Los Angeles County Superior Court Judge Marcus O. Tucker, Jr. was born in Santa Monica, California, on November 12, 1934. His father was a physician who migrated from Kansas and his mother a teacher and realtor from Georgia.
Tucker graduated from University High School in Los Angeles in 1952. He briefly attended Fisk University but soon transferred to the University of Southern California. There, Tucker was an honor student and majored in international studies. When he earned his B.A. in 1956 his plan was to attend Law School. His uncle, Chicago lawyer James McClendon, was a role model who became an Illinois state senator. Tucker attended Howard University Law School and served on the editorial staff of the Howard Law School Journal from 1959 to 1960. He matriculated with a distinguished class that also included Vernon Jordan. Tucker earned a J.D. in 1960 and in 1997 earned an MA. in Criminal Justice from Chapman University.
Returning to Santa Monica, Tucker served as the first Santa Monica African American deputy city attorney in the criminal division from 1963 to 1965. He was an assistant U.S. attorney in the Los Angeles Criminal Division from 1965 to 1967. Tucker was the first African American to serve as presiding judge of the Long Beach Municipal Court in 1977 and was a supervising or presiding judge in Los Angeles-area juvenile courts from 1987 to 1994. In 1985, he became judge of the Los Angeles County Superior Court. As presiding judge of the Los Angeles Juvenile Courts, Tucker was in charge of the largest system in the United States. Tucker innovated low-cost drug testing for parents under the court's jurisdiction, referrals for community resources and a new system for tort lawyers. Tucker initiated Teen Courts with peer juries and closely monitored truancy rates. He also established a playground facility for children awaiting court action.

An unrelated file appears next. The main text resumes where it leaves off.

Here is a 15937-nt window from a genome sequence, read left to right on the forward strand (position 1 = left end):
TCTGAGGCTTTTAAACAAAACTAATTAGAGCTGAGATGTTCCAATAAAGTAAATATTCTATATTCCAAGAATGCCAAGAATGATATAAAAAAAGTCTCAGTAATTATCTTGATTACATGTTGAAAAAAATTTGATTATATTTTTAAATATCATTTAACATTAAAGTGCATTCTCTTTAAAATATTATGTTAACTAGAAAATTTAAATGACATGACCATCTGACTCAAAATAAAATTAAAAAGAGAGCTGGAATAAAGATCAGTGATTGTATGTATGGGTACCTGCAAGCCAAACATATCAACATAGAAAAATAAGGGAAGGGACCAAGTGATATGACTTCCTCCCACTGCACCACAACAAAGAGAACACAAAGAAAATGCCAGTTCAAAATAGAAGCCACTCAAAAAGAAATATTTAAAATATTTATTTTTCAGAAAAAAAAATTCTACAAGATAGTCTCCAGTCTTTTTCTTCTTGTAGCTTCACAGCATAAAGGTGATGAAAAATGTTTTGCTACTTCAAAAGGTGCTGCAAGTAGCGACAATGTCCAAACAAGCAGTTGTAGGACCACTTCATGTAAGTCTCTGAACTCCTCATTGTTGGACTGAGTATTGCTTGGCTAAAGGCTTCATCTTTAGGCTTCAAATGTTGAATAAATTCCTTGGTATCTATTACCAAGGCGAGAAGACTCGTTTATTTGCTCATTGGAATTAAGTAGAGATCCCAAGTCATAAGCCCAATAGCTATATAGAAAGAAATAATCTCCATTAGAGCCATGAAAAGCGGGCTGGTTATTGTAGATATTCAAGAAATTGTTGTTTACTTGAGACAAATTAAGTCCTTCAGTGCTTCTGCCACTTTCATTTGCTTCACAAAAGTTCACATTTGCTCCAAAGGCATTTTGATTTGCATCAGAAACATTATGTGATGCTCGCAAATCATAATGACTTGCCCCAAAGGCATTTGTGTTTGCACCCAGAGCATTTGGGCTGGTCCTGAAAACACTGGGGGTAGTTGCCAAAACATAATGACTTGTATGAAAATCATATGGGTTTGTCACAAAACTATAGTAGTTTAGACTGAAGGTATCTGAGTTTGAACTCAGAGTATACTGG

As a member of the John Mercer Langston Bar Association, Tucker initiated the History of Black Lawyers in Los Angeles project. Among his many honors and affiliations, Tucker was named to the National Bar Association Hall of Fame in 2002.
Tucker was interviewed by The HistoryMakers in 2002.
Tucker passed away on August 8, 2015.